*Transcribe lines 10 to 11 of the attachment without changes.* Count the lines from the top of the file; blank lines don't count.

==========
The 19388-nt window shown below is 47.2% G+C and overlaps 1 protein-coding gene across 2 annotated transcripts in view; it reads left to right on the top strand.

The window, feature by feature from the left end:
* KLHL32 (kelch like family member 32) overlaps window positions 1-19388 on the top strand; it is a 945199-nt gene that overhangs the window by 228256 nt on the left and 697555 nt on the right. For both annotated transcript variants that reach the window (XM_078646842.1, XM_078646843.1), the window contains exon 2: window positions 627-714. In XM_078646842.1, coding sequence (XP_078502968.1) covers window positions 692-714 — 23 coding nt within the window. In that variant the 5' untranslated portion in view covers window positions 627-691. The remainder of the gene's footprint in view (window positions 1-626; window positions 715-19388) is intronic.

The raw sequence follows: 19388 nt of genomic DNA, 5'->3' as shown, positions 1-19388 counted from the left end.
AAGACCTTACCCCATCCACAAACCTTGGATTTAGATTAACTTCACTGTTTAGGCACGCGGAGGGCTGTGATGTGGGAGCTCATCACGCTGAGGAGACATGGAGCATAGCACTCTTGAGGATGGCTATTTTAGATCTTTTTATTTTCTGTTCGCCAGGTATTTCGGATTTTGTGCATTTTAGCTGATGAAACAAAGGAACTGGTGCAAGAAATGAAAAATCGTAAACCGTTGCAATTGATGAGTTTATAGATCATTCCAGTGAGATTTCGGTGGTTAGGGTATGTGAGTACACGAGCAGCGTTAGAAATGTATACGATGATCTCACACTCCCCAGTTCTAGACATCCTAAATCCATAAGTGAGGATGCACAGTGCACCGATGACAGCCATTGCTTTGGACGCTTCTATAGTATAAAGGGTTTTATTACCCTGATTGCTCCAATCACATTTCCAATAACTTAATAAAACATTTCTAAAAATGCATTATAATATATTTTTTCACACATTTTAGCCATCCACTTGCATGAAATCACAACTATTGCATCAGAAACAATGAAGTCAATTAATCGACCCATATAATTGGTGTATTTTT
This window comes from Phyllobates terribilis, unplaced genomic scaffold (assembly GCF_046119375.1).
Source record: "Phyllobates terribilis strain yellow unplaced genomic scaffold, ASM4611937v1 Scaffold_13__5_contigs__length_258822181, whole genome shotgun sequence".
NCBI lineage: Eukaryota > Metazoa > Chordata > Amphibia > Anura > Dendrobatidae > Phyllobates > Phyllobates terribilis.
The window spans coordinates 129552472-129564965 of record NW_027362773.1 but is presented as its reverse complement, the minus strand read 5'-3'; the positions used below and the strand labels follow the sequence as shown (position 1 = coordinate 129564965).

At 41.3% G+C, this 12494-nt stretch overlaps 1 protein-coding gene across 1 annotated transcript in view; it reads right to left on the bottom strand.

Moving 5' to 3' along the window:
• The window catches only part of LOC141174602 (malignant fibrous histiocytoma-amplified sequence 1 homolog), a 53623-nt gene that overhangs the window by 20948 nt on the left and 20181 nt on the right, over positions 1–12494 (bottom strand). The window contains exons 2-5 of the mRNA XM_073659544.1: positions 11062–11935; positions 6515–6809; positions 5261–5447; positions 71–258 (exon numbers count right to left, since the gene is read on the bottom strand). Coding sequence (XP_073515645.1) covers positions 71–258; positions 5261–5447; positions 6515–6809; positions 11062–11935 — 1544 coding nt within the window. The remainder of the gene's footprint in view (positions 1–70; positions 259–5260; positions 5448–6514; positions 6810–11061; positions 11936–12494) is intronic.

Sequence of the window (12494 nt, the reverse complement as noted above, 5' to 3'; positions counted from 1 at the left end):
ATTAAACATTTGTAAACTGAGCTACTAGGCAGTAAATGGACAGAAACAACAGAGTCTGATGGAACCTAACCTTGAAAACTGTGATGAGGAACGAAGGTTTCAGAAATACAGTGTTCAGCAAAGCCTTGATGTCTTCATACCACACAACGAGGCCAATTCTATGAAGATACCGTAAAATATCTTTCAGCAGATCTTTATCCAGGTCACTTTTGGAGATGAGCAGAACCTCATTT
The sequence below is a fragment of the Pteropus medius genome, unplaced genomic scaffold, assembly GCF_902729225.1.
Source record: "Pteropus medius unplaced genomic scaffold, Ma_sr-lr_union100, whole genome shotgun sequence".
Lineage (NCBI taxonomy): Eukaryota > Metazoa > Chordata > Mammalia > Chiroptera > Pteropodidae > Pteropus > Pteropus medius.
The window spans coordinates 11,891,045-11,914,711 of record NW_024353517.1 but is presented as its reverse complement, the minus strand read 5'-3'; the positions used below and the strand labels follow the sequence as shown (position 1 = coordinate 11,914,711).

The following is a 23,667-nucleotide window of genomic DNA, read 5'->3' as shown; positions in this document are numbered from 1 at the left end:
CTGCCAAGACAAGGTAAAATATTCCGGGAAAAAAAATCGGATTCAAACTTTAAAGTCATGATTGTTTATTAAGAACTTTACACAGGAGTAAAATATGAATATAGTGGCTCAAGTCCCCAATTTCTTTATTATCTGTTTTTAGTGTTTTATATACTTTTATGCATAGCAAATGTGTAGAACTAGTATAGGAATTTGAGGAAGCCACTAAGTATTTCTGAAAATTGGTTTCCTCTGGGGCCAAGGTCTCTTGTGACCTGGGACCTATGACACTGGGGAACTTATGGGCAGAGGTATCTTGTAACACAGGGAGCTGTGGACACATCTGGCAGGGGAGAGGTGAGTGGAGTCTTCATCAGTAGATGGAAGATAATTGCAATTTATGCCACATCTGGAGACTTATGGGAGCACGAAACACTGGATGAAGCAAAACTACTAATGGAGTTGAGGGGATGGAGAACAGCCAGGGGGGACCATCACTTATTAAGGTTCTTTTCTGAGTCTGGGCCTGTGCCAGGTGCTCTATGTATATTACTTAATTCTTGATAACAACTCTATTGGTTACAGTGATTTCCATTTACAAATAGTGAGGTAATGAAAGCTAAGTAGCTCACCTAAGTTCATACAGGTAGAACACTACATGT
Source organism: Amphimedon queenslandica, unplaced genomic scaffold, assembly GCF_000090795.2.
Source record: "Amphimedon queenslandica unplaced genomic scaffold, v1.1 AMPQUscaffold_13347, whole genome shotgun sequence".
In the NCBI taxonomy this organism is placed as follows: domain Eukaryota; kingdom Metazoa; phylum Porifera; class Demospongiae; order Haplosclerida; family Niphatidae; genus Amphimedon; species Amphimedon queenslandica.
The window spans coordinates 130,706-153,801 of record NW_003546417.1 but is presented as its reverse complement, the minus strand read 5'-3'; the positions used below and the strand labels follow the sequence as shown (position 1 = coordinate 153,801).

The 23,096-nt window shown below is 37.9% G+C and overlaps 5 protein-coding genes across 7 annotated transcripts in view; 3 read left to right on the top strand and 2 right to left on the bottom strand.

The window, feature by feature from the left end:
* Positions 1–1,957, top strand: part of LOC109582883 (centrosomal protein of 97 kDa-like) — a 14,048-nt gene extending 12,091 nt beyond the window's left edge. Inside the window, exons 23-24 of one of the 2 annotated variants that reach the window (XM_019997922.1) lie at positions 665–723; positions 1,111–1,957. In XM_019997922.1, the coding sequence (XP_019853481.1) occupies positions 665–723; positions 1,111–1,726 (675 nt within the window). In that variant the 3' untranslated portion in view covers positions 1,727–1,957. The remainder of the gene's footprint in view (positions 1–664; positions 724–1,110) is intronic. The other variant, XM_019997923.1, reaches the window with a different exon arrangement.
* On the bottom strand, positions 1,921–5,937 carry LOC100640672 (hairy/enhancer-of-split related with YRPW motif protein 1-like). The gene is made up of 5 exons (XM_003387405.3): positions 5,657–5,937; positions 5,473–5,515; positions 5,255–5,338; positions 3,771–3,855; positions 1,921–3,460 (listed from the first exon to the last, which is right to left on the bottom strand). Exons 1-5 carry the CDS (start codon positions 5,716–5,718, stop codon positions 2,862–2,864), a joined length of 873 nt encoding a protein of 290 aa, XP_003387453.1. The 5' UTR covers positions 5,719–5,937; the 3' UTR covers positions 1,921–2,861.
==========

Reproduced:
At 41.3% G+C, this 12494-nt stretch overlaps 1 protein-coding gene across 1 annotated transcript in view; it reads right to left on the bottom strand.

Moving 5' to 3' along the window: